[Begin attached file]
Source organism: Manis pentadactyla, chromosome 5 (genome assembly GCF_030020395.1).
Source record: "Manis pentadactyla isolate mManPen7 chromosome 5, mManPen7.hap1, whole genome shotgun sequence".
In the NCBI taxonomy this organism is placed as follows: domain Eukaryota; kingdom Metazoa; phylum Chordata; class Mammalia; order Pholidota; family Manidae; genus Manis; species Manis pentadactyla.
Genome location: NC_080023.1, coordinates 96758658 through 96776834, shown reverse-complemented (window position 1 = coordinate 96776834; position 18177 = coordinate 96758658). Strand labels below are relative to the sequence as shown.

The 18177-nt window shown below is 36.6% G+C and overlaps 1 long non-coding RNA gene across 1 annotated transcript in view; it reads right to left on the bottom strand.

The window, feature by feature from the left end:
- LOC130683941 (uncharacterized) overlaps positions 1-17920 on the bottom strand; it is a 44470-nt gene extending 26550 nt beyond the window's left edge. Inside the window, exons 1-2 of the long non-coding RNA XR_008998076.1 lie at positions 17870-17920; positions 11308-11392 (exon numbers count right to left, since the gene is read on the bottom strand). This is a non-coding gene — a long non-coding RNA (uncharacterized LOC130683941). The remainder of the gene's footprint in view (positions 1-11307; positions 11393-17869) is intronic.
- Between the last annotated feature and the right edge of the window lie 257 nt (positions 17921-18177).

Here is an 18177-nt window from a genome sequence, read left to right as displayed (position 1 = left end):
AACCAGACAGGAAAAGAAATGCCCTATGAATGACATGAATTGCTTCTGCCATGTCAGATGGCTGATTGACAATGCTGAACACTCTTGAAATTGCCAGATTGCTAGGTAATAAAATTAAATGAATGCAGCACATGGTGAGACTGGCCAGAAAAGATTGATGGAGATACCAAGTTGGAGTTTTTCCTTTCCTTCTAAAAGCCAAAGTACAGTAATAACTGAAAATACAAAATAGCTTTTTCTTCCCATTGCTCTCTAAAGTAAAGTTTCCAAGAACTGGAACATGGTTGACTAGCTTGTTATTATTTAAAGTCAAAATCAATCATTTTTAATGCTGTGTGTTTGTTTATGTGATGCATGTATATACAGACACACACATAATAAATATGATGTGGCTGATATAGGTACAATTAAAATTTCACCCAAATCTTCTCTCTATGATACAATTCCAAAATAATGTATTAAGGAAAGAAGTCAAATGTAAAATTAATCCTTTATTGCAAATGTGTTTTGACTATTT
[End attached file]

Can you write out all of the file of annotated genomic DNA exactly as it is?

Source organism: Manis pentadactyla, chromosome 5 (genome assembly GCF_030020395.1).
Source record: "Manis pentadactyla isolate mManPen7 chromosome 5, mManPen7.hap1, whole genome shotgun sequence".
In the NCBI taxonomy this organism is placed as follows: domain Eukaryota; kingdom Metazoa; phylum Chordata; class Mammalia; order Pholidota; family Manidae; genus Manis; species Manis pentadactyla.
Genome location: NC_080023.1, coordinates 96758658 through 96776834, shown reverse-complemented (window position 1 = coordinate 96776834; position 18177 = coordinate 96758658). Strand labels below are relative to the sequence as shown.

The 18177-nt window shown below is 36.6% G+C and overlaps 1 long non-coding RNA gene across 1 annotated transcript in view; it reads right to left on the bottom strand.

The window, feature by feature from the left end:
- LOC130683941 (uncharacterized) overlaps positions 1-17920 on the bottom strand; it is a 44470-nt gene extending 26550 nt beyond the window's left edge. Inside the window, exons 1-2 of the long non-coding RNA XR_008998076.1 lie at positions 17870-17920; positions 11308-11392 (exon numbers count right to left, since the gene is read on the bottom strand). This is a non-coding gene — a long non-coding RNA (uncharacterized LOC130683941). The remainder of the gene's footprint in view (positions 1-11307; positions 11393-17869) is intronic.
- Between the last annotated feature and the right edge of the window lie 257 nt (positions 17921-18177).

Here is an 18177-nt window from a genome sequence, read left to right as displayed (position 1 = left end):
AACCAGACAGGAAAAGAAATGCCCTATGAATGACATGAATTGCTTCTGCCATGTCAGATGGCTGATTGACAATGCTGAACACTCTTGAAATTGCCAGATTGCTAGGTAATAAAATTAAATGAATGCAGCACATGGTGAGACTGGCCAGAAAAGATTGATGGAGATACCAAGTTGGAGTTTTTCCTTTCCTTCTAAAAGCCAAAGTACAGTAATAACTGAAAATACAAAATAGCTTTTTCTTCCCATTGCTCTCTAAAGTAAAGTTTCCAAGAACTGGAACATGGTTGACTAGCTTGTTATTATTTAAAGTCAAAATCAATCATTTTTAATGCTGTGTGTTTGTTTATGTGATGCATGTATATACAGACACACACATAATAAATATGATGTGGCTGATATAGGTACAATTAAAATTTCACCCAAATCTTCTCTCTATGATACAATTCCAAAATAATGTATTAAGGAAAGAAGTCAAATGTAAAATTAATCCTTTATTGCAAATGTGTTTTGACTATTT